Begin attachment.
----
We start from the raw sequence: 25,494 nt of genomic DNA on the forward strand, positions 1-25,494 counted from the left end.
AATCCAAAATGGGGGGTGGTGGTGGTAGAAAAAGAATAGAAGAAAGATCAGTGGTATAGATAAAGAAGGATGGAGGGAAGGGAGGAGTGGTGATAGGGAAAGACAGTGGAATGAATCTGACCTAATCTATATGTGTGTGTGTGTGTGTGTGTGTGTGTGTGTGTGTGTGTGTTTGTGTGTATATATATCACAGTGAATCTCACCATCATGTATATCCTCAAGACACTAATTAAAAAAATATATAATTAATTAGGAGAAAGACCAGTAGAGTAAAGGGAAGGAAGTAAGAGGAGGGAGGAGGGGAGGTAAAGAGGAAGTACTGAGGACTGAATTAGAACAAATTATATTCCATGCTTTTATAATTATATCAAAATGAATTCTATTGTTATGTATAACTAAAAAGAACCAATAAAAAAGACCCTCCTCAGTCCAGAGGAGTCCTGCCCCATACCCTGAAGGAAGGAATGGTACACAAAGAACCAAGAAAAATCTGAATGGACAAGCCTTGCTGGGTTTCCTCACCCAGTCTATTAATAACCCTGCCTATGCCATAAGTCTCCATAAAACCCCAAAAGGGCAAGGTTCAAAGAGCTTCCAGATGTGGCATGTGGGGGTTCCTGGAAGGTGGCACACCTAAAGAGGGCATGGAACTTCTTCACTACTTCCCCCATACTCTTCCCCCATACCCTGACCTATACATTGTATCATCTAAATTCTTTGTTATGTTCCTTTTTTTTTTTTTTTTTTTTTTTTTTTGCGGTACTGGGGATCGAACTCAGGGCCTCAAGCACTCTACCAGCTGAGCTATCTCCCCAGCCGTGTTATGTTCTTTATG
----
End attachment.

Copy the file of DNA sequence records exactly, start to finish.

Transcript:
We start from the raw sequence: 25,494 nt of genomic DNA on the forward strand, positions 1-25,494 counted from the left end.
AATCCAAAATGGGGGGTGGTGGTGGTAGAAAAAGAATAGAAGAAAGATCAGTGGTATAGATAAAGAAGGATGGAGGGAAGGGAGGAGTGGTGATAGGGAAAGACAGTGGAATGAATCTGACCTAATCTATATGTGTGTGTGTGTGTGTGTGTGTGTGTGTGTGTGTGTGTGTTTGTGTGTATATATATCACAGTGAATCTCACCATCATGTATATCCTCAAGACACTAATTAAAAAAATATATAATTAATTAGGAGAAAGACCAGTAGAGTAAAGGGAAGGAAGTAAGAGGAGGGAGGAGGGGAGGTAAAGAGGAAGTACTGAGGACTGAATTAGAACAAATTATATTCCATGCTTTTATAATTATATCAAAATGAATTCTATTGTTATGTATAACTAAAAAGAACCAATAAAAAAGACCCTCCTCAGTCCAGAGGAGTCCTGCCCCATACCCTGAAGGAAGGAATGGTACACAAAGAACCAAGAAAAATCTGAATGGACAAGCCTTGCTGGGTTTCCTCACCCAGTCTATTAATAACCCTGCCTATGCCATAAGTCTCCATAAAACCCCAAAAGGGCAAGGTTCAAAGAGCTTCCAGATGTGGCATGTGGGGGTTCCTGGAAGGTGGCACACCTAAAGAGGGCATGGAACTTCTTCACTACTTCCCCCATACTCTTCCCCCATACCCTGACCTATACATTGTATCATCTAAATTCTTTGTTATGTTCCTTTTTTTTTTTTTTTTTTTTTTTTTTTGCGGTACTGGGGATCGAACTCAGGGCCTCAAGCACTCTACCAGCTGAGCTATCTCCCCAGCCGTGTTATGTTCTTTATG